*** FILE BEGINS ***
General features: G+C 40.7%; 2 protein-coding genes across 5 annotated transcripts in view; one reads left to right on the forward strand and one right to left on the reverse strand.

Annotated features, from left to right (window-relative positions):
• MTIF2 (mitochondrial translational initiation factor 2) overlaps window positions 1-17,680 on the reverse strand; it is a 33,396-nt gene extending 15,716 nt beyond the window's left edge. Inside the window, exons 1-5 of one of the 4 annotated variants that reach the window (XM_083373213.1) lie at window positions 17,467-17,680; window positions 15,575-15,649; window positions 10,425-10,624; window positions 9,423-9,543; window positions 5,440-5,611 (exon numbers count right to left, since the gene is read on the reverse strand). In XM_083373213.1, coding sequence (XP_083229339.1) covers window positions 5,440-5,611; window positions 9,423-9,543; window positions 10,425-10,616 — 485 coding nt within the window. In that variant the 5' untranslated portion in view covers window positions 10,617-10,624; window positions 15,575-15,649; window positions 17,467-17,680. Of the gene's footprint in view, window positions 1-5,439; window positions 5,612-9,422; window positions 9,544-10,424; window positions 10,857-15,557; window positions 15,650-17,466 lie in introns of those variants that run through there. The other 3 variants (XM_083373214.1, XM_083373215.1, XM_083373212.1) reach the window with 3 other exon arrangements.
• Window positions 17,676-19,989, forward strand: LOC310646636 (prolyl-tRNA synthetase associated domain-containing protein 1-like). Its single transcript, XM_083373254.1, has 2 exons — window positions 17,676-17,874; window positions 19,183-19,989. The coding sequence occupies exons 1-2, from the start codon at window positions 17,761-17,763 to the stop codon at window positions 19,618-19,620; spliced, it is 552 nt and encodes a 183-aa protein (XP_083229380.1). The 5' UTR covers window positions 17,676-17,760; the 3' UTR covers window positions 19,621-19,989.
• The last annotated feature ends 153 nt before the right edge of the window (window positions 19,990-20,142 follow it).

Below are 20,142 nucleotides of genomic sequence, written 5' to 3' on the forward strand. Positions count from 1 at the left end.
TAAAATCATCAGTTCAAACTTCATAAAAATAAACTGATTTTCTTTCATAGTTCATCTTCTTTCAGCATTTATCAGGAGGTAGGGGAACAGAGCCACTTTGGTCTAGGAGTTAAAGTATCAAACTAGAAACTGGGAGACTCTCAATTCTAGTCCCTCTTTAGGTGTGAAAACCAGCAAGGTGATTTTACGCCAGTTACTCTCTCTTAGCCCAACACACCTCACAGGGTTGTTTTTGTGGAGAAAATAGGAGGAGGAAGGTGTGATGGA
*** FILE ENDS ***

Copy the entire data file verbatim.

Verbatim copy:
General features: G+C 40.7%; 2 protein-coding genes across 5 annotated transcripts in view; one reads left to right on the forward strand and one right to left on the reverse strand.

Annotated features, from left to right (window-relative positions):
• MTIF2 (mitochondrial translational initiation factor 2) overlaps window positions 1-17,680 on the reverse strand; it is a 33,396-nt gene extending 15,716 nt beyond the window's left edge. Inside the window, exons 1-5 of one of the 4 annotated variants that reach the window (XM_083373213.1) lie at window positions 17,467-17,680; window positions 15,575-15,649; window positions 10,425-10,624; window positions 9,423-9,543; window positions 5,440-5,611 (exon numbers count right to left, since the gene is read on the reverse strand). In XM_083373213.1, coding sequence (XP_083229339.1) covers window positions 5,440-5,611; window positions 9,423-9,543; window positions 10,425-10,616 — 485 coding nt within the window. In that variant the 5' untranslated portion in view covers window positions 10,617-10,624; window positions 15,575-15,649; window positions 17,467-17,680. Of the gene's footprint in view, window positions 1-5,439; window positions 5,612-9,422; window positions 9,544-10,424; window positions 10,857-15,557; window positions 15,650-17,466 lie in introns of those variants that run through there. The other 3 variants (XM_083373214.1, XM_083373215.1, XM_083373212.1) reach the window with 3 other exon arrangements.
• Window positions 17,676-19,989, forward strand: LOC310646636 (prolyl-tRNA synthetase associated domain-containing protein 1-like). Its single transcript, XM_083373254.1, has 2 exons — window positions 17,676-17,874; window positions 19,183-19,989. The coding sequence occupies exons 1-2, from the start codon at window positions 17,761-17,763 to the stop codon at window positions 19,618-19,620; spliced, it is 552 nt and encodes a 183-aa protein (XP_083229380.1). The 5' UTR covers window positions 17,676-17,760; the 3' UTR covers window positions 19,621-19,989.
• The last annotated feature ends 153 nt before the right edge of the window (window positions 19,990-20,142 follow it).

Below are 20,142 nucleotides of genomic sequence, written 5' to 3' on the forward strand. Positions count from 1 at the left end.
TAAAATCATCAGTTCAAACTTCATAAAAATAAACTGATTTTCTTTCATAGTTCATCTTCTTTCAGCATTTATCAGGAGGTAGGGGAACAGAGCCACTTTGGTCTAGGAGTTAAAGTATCAAACTAGAAACTGGGAGACTCTCAATTCTAGTCCCTCTTTAGGTGTGAAAACCAGCAAGGTGATTTTACGCCAGTTACTCTCTCTTAGCCCAACACACCTCACAGGGTTGTTTTTGTGGAGAAAATAGGAGGAGGAAGGTGTGATGGA